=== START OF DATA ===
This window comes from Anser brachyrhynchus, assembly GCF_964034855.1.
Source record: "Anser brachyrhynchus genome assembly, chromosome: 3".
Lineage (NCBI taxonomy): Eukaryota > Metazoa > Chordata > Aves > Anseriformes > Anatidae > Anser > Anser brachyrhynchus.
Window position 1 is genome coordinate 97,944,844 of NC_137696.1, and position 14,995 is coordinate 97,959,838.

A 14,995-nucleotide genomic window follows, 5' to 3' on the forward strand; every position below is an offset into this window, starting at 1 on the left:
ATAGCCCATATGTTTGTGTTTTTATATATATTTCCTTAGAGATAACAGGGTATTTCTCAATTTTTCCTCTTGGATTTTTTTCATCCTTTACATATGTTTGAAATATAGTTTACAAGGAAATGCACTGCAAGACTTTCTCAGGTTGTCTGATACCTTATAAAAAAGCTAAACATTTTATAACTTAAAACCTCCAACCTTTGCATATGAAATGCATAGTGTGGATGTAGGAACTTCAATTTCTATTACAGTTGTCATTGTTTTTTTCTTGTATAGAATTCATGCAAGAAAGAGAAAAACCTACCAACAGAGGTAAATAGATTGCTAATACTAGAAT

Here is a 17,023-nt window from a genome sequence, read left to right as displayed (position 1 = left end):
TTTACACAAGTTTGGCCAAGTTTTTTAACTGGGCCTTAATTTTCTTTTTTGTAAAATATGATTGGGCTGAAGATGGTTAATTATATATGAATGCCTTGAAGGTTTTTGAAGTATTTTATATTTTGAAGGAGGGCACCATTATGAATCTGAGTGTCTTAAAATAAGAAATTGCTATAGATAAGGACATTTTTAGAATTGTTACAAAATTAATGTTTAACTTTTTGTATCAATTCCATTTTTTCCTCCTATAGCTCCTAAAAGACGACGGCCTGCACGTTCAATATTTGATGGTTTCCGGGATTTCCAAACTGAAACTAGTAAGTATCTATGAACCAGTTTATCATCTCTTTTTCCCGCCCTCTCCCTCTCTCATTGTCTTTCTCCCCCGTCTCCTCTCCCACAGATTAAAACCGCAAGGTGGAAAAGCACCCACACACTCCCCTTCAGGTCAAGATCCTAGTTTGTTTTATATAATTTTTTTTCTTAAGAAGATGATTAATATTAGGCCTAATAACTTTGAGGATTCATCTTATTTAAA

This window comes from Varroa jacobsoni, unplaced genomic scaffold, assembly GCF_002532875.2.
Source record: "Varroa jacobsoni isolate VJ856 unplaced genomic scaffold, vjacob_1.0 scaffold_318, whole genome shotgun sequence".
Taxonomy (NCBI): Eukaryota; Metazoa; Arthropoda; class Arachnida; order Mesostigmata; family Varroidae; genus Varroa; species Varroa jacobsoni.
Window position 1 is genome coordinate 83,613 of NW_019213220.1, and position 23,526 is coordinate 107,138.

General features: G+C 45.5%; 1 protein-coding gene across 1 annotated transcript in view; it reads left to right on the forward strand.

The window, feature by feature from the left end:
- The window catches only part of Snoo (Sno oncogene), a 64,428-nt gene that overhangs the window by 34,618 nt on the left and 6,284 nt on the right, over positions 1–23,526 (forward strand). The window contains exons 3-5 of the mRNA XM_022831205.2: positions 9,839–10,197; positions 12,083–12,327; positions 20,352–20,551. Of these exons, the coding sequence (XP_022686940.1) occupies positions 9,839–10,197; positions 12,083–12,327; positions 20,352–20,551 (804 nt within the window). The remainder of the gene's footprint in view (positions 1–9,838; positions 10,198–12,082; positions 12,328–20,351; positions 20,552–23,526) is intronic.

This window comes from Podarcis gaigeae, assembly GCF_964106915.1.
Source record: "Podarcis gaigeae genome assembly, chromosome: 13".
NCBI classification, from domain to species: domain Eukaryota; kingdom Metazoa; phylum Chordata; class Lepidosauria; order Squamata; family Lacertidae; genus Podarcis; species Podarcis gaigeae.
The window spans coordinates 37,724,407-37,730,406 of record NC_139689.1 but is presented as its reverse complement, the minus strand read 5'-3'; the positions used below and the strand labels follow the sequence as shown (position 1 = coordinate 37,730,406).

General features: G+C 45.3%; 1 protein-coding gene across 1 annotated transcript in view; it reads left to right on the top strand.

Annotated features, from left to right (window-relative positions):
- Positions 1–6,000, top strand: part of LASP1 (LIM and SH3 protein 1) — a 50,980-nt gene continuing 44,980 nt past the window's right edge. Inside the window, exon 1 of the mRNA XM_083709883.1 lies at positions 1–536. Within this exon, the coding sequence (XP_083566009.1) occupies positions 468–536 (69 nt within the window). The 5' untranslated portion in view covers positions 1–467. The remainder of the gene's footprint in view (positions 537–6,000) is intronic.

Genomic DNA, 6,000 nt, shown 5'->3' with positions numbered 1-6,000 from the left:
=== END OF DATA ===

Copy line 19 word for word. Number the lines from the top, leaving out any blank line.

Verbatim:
The window spans coordinates 37,724,407-37,730,406 of record NC_139689.1 but is presented as its reverse complement, the minus strand read 5'-3'; the positions used below and the strand labels follow the sequence as shown (position 1 = coordinate 37,730,406).